Analysis of pro-angiogenic cytokines release by PBMC

We have next investigated the potential correlation between the occurrence of CFU-EC and/or EPC/ECFC and the release of pro-angiogenic cytokines by the same patient PBMC. For this purpose, patient PBMC conditioned media were collected and analyzed for the release of angiogenic cytokines, such as HB-EGF, KGF, TPO, PDGF-AA, VEGFR-1, VEGFR-2. As shown in Figure 2, cytokine levels were analyzed by subdividing and comparing the ACS patient PBMC samples on the basis of their ability to generate CFU-EC and/or EPC/ECFC colonies: i) CFU-ECpos vs CFU-ECneg; ii) EPC/ECFCpos vs EPC/ECFCneg. The investigated cytokines were expressed by the PBMC at variable levels, with HB-EGF and KGF either under or very close to the detection limit of the assay (3.7 and 1.95 pg/ml, respectively) in most samples and without any significant difference among the PBMC subgroups. On the other hand, TPO, PDGF-AA, VEGFR-1, VEGFR-2 were released at consistent levels by the PBMC samples assessed. Of interest, a significant higher release of PDGF-AA (p<0.01) characterized the EPC/ECFCpos PBMC, with respect to the other subgroups (Figure 2), suggesting a correlation between the release of these cytokines and the circulating EPC/ECFC, which was confirmed by Pearson analysis (R = 0.75, p<0.01). No significant correlations were found between the generation of CFU-EC and the levels of the different cytokines tested.

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Figure 2. Analysis of pro-angiogenic cytokines release by PBMC derived from ACS patients.

After 48 hour of culture, PBMC conditioned media were collected and analyzed for the release of angiogenic cytokines. Cytokine levels were analyzed in relation to the ability of the PBMC ACS patient samples to generate EPC/ECFC and/or CFU-EC colonies: EPC/ECFCneg vs EPC/ECFCpos gray box-plots) or CFU-ECneg vs CFU-ECpos (white box-plots). Horizontal bars are median, upper and lower edges of box are 75th and 25th percentiles, lines extending from box are 10th and 90th percentiles. Asterisk, p<0.01.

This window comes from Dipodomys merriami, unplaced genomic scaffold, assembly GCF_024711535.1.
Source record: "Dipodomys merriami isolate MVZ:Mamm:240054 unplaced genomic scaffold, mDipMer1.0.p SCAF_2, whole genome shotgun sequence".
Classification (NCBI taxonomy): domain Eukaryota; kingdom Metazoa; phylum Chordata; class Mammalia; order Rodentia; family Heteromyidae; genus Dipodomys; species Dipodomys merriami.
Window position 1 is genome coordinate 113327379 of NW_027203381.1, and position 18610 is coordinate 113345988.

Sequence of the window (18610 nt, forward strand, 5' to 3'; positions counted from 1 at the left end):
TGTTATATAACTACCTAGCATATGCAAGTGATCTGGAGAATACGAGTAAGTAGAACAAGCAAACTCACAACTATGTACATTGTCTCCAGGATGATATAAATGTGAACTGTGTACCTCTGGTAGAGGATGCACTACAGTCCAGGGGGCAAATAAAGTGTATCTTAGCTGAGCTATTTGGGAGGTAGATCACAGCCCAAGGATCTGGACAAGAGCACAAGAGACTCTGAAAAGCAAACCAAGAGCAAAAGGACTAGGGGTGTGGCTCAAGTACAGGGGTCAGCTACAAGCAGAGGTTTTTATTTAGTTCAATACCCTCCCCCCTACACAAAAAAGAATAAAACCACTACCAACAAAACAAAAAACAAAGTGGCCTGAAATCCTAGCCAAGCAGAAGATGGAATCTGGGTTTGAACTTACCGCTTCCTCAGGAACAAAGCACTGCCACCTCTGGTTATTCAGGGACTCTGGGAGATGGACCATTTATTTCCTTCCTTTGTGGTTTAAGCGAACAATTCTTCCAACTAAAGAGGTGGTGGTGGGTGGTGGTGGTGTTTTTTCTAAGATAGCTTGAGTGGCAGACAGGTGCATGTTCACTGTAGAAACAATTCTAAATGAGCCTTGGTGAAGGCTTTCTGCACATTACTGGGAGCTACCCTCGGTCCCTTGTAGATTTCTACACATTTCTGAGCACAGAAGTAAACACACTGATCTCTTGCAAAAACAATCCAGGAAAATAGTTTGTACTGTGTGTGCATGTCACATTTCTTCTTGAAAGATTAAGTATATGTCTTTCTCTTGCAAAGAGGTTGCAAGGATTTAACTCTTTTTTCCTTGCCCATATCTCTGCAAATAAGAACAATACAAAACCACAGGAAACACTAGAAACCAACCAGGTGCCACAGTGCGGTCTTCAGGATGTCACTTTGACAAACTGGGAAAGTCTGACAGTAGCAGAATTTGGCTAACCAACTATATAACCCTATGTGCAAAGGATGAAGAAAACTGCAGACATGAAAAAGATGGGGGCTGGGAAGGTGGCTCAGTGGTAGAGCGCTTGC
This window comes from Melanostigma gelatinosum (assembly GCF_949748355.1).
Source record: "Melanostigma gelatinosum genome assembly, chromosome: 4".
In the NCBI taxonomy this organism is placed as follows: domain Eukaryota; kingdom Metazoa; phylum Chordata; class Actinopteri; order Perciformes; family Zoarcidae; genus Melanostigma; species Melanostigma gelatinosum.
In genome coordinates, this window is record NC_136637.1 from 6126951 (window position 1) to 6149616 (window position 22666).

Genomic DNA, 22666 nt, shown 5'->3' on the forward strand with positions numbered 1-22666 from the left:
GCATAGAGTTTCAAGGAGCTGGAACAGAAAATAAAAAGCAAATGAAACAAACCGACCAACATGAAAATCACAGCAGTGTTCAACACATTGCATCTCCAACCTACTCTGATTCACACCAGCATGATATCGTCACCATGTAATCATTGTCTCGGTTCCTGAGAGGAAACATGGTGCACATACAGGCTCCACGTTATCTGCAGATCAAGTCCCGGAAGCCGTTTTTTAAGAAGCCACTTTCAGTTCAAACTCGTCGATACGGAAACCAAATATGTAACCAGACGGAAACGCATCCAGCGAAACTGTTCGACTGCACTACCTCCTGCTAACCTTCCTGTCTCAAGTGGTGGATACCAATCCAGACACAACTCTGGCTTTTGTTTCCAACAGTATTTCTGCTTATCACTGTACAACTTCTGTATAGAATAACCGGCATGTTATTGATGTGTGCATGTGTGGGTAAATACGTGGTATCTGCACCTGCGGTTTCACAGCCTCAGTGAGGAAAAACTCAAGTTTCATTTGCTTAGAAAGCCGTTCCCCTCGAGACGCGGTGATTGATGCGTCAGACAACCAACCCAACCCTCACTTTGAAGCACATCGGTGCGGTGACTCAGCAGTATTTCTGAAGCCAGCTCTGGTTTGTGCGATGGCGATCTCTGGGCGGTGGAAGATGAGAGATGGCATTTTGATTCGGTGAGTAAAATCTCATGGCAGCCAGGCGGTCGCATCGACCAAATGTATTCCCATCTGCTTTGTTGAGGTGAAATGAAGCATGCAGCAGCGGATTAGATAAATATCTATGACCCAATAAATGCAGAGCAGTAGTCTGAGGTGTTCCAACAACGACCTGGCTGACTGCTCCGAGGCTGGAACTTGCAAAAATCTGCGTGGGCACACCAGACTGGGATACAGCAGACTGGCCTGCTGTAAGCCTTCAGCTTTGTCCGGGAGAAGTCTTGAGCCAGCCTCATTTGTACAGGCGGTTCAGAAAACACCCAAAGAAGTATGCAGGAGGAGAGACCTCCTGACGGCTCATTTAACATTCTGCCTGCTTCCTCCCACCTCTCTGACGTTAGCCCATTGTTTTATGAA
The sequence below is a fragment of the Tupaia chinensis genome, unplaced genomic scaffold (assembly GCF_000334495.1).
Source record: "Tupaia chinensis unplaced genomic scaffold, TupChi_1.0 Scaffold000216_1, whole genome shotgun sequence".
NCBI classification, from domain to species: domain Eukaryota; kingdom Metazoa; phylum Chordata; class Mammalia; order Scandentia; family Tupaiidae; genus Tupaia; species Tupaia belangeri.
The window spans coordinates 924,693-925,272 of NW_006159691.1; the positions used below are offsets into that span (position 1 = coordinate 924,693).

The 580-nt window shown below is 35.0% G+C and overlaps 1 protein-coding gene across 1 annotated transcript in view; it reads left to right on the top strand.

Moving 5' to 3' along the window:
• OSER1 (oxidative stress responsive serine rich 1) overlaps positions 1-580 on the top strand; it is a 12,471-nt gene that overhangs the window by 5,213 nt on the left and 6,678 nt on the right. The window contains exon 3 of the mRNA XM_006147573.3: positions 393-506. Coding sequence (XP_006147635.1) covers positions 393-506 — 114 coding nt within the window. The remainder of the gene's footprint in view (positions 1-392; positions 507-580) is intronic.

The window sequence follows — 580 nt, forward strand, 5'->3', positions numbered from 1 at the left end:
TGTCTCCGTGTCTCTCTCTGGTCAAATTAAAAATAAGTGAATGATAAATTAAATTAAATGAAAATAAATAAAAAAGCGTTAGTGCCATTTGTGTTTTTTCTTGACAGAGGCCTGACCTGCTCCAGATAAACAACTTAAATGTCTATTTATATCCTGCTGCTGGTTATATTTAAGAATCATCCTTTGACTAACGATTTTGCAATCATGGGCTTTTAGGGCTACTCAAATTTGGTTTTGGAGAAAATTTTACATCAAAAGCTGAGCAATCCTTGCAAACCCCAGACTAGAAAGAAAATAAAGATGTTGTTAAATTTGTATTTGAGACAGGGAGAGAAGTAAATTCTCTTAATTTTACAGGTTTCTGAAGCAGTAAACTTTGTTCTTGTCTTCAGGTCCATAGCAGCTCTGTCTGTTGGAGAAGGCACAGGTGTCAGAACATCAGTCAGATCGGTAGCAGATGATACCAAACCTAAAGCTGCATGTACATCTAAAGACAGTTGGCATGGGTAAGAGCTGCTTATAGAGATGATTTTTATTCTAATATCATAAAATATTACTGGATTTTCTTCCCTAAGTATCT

https://doi.org/10.1371/journal.pone.0056377.g002

Identification of optimal culture conditions for the identification and ex-vivo expansion of EPC/ECFC

For the identification of primary EPC/ECFC, patient PBMC were seeded in three different culture media (as detailed in the Methods). Growth of EPC/ECFC was detected only by using the M5100 medium, while and MEGM and in M199 were ineffective for this purpose. In order to perform further cell characterizations, we searched for the optimal culture conditions for the in vitro expansion of the primary EPC/ECFC, by assessing the change of medium after the initial plating in M5100. Indeed, while M5100 medium was necessary to obtain primary colonies, reaching a mean number of 102±25 cells/colony after 15 days of culture, a switch of the medium to MEGM, which is a medium particularly enriched of angiogenic cytokines, after the colony identification (approximately at day 5 after PBMC plating), significantly (p<0.05) improved the growth kinetics (Figure 3A).